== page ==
Dr. Robert Ersek, a 66-year-old plastic surgeon, invited reporters to his Texas operating room recently and, in front of their cameras, proceeded to liposuction himself.
After numbing the skin near his navel, he slipped in a hollow tube about a quarter-inch wide and moved it back and forth until it had sucked out about half a pound of fat.
Ersek's office throws away tons of liposuctioned fat every year. But he shipped his own to a California company for processing and long-term storage of some of the cells from that fat.
Why did he do that? It turns out the type of cell being stored for Ersek is medically promising. In fact, an international group of scientists is meeting Monday and Tuesday in Pittsburgh to discuss its potential.
Medical value? In fat? The waist product most people want to get rid of?
It's true. As members of the fledgling International Fat Applied Technology Society will discuss at their meeting, fat is a little-discussed source of stem cells, those versatile biological building blocks that can morph into a variety of tissues. Fat-derived stem cells, researchers say, might someday provide replacement tissue for treating such conditions as Parkinson's disease, heart attacks, heart failure and bone defects.
"We're trying to make fat do good," says IFATS president Dr. J. Peter Rubin, assistant professor of plastic and reconstructive surgery at the University of Pittsburgh School of Medicine.
The fat-derived cells, which are being studied by relatively few labs, aren't the ones that store fat. Instead, they're found in between fat-storing cells. They're an example of so-called "adult" stem cells, different from the controversial embryonic stem cells.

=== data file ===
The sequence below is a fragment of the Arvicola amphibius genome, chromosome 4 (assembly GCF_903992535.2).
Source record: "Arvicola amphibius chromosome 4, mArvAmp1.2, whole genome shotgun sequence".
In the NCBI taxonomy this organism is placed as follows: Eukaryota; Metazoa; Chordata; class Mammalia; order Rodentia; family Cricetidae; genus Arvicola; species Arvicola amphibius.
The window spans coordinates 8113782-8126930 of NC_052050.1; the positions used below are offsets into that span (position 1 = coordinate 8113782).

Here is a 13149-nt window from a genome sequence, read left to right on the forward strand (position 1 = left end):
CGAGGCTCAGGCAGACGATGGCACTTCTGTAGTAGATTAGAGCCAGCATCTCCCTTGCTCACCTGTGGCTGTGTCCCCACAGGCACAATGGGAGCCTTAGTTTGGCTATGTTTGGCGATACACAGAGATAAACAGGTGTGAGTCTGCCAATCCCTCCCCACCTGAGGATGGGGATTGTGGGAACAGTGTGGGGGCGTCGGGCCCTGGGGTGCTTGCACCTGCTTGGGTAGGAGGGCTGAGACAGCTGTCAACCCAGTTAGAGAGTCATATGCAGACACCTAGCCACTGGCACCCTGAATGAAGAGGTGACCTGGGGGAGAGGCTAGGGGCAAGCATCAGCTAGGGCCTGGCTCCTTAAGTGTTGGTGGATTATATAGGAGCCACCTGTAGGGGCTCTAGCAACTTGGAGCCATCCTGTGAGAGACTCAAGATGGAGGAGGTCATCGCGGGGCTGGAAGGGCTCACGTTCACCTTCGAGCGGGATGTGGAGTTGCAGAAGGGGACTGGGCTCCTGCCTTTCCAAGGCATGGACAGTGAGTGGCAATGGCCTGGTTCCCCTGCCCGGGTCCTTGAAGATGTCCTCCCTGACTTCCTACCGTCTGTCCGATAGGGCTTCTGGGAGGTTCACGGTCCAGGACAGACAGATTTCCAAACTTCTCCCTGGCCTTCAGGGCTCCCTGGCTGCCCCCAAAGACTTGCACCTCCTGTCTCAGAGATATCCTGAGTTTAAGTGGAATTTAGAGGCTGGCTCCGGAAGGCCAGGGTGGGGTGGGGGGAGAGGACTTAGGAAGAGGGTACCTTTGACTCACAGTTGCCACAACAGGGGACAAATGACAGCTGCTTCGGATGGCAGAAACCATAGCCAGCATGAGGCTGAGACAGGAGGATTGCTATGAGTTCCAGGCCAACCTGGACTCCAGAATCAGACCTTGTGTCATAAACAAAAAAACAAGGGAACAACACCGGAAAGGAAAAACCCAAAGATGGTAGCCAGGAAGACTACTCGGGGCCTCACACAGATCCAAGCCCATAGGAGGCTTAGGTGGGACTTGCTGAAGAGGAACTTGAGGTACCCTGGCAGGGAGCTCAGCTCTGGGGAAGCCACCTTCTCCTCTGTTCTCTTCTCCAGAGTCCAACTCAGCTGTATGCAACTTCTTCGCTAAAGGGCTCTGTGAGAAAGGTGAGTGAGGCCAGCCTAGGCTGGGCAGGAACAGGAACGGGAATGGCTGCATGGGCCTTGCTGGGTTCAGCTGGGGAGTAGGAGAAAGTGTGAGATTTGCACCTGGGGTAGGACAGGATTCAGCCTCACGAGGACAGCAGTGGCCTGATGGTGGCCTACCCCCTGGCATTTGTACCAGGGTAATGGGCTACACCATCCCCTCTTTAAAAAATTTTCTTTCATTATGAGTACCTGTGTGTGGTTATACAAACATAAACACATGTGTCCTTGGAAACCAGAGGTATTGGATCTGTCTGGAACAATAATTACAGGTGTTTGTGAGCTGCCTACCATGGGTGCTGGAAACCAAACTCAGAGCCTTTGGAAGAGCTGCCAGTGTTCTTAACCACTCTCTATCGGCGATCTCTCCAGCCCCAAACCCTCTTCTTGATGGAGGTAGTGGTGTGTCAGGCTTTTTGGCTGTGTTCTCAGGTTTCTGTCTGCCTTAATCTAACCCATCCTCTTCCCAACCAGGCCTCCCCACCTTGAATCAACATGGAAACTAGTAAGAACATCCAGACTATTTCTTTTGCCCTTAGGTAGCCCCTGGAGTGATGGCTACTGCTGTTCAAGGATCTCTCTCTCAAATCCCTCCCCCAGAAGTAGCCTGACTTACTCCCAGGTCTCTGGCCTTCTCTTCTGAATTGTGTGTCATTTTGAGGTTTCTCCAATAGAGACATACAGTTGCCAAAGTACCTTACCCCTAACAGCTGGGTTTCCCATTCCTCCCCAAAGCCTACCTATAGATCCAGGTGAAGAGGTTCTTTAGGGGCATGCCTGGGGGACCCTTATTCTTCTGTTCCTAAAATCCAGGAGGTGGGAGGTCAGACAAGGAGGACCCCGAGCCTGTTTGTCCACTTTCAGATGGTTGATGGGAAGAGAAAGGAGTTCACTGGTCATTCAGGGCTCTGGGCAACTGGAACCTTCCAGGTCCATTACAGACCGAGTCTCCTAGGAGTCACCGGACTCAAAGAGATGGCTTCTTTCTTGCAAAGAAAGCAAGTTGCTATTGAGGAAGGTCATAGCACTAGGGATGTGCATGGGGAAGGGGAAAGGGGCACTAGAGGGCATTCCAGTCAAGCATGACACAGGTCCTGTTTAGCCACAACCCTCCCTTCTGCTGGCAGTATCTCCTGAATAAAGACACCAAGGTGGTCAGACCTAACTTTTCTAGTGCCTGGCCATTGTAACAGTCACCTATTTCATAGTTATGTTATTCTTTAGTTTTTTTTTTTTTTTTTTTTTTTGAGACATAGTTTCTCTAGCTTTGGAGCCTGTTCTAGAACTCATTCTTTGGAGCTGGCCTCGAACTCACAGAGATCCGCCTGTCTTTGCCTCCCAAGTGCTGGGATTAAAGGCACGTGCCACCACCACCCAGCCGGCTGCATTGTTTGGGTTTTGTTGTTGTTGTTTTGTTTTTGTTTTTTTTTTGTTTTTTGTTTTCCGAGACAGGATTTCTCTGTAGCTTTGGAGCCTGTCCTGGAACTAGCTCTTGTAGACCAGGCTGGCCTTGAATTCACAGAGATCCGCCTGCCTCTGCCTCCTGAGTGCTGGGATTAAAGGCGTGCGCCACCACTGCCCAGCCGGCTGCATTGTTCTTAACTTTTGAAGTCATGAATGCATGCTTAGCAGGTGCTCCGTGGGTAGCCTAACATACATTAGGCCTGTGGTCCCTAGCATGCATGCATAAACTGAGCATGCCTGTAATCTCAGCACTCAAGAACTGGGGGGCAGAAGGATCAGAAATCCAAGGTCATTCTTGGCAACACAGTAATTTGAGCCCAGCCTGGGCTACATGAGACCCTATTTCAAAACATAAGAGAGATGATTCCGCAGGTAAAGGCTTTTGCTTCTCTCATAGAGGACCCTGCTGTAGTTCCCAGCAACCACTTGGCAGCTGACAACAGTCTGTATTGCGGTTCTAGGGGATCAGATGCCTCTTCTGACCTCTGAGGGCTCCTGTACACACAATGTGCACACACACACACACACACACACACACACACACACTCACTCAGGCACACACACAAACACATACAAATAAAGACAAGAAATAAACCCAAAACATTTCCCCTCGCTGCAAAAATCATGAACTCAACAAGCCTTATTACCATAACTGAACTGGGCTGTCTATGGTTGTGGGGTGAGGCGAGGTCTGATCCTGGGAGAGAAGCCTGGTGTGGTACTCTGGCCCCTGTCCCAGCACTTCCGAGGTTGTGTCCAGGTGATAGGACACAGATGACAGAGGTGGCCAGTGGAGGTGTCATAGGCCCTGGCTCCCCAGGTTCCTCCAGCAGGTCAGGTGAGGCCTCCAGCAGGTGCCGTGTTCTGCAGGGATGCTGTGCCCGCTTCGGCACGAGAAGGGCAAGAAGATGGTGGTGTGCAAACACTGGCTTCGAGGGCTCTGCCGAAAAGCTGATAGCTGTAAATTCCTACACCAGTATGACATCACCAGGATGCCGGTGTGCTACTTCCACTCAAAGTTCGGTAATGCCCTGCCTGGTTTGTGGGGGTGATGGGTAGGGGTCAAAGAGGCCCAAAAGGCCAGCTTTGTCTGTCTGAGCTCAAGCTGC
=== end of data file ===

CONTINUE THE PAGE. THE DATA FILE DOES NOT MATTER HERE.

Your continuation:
When stem cells are taken from an embryo, the embryo is destroyed. That's abhorrent to people who consider an embryo to be developing human life. President Bush has restricted federal money for research into embryonic stem cells, a step that Democratic presidential nominee John Kerry has said he will reverse if elected.
Some who oppose research into embryonic stem cells champion the cause of adult stem cells, which are found in bone marrow and elsewhere and theoretically could be taken from the very people who will be treated with them. In recent years, scientists have found evidence that adult cells can turn into a wide variety of cell types.
While such studies have focused largely on cells from marrow, fat has "certainly been overlooked as a potential source of stem cells," says Dr. Adam Katz, a plastic surgeon who studies the fat-derived cells at the University of Virginia. Actually, it's probably the most practical source, he said.